Looking for a top 5 list to do additional research

Hi, first off wanted to say that this site is amazing!

My wife and I sleep on a 18 year old coil spring King mattress with a pillow top. Yes, 18 years old. I have been having tons of aches and pains and been checked by doctors, but noticed that my pains were noticeably better after being in a hotel for a week. Also, after getting in an argument with my wife and being subjected to the guest bedroom I noticed I was in less pain the following morning. So, right now I’m sleeping in the guest bedroom until I pull the trigger on a new mattress, but I’m thoroughly confused.

The guest bedroom is an innerspring and barely used, but still hurts me.

I am about 185 pounds, sleep on my side and get hot at night. The current mattress gives me terrible hip pain, shoulder pain and neck pain. I am also concerned with chemicals in the bed.

So my question would be is there like a top 5 list of mattresses (probably latex based on what I’ve read) that someone would know off the top of their head as being contenders? I would really appreciate the assistance.

One last question. I have a 5 year old daughter that needs a mattress for her new full sized bed and wondering what people usually buy for kids that age (looking for something to last for awhile)?

Many many thanks!!!

Hi coolmonk,

The first place i would start your research (in case you haven’t read it already) is mattress shopping tutorial here which has all the basic information, steps, and guidelines you will need to make the best possible decisions.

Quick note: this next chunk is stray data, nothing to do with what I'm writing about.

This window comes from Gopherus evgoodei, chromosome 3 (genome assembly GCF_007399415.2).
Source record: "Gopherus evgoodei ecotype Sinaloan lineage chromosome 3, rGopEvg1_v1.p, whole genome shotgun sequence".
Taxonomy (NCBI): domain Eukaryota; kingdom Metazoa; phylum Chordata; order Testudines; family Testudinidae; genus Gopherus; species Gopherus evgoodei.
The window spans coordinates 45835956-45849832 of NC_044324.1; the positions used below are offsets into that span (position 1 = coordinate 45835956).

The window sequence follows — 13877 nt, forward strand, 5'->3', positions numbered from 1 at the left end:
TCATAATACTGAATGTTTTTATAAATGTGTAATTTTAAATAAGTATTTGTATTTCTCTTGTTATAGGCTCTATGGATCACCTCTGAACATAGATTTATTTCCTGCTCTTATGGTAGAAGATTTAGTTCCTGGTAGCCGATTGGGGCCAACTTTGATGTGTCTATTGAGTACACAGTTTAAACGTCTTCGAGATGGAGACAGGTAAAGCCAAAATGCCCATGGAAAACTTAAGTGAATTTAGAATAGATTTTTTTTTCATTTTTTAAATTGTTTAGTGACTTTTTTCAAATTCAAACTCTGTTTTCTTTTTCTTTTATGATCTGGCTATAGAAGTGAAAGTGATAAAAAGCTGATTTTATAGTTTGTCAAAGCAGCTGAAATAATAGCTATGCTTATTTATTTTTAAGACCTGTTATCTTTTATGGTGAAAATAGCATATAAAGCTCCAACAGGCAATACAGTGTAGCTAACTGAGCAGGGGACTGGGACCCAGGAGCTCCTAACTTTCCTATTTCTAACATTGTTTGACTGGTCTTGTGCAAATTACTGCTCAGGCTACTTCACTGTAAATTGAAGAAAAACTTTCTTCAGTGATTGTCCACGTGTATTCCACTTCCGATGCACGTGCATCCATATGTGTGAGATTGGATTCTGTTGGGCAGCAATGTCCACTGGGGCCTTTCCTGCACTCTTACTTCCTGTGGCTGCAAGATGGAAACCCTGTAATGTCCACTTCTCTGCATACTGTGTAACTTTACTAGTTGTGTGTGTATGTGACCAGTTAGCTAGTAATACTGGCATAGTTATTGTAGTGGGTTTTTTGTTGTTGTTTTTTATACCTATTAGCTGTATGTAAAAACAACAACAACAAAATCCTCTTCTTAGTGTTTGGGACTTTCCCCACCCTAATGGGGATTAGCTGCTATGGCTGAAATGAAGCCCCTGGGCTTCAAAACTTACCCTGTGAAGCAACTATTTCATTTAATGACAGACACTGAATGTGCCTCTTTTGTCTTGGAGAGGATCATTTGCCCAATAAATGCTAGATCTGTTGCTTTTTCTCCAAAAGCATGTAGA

There are too many variables and unknowns in your choice of materials and mattress designs for anyone to put together a “top 5” or even a “top 100” list out of all the many thousands of mattresses that are available in the industry that would have any meaning. Shopping by brand (instead of based on your own personal testing and on the quality and durability of the materials and components in a mattress) or based on other people’s recommendations that may have very different needs and preferences is not generally an effective way to choose a mattress. mattress firmness/comfort levels in post #2 here talks more about the importance of your own personal testing, preferences, and research and will help you narrow down your choices to your own “top 5” that may be very different from anyone else. Nobody else can feel what you feel on a mattress or know with any certainty based on “theory at a distance” which mattress will work best for your unique needs and preferences … especially without some reference points based on your own testing experiences on different types of mattresses.


Thanks for the response! I was able to read a good bit today here on the site and I am going to buy latex. I absolutely don’t want an innerspring (been there, done that) and I feel strongly about off-gassing so that rules out memory foam. I also have read that side sleepers like me prefer medium support. I just need to research the brands and see if there are any close to me in Broomfield, CO to try out. After reading up on Brooklyn Bedding I may just pull the trigger there. After sleeping on an 18 year old innerspring mattress that looks like a horse died on it and stayed there for a few weeks, any decent new latex mattress is going to be like a dream come true.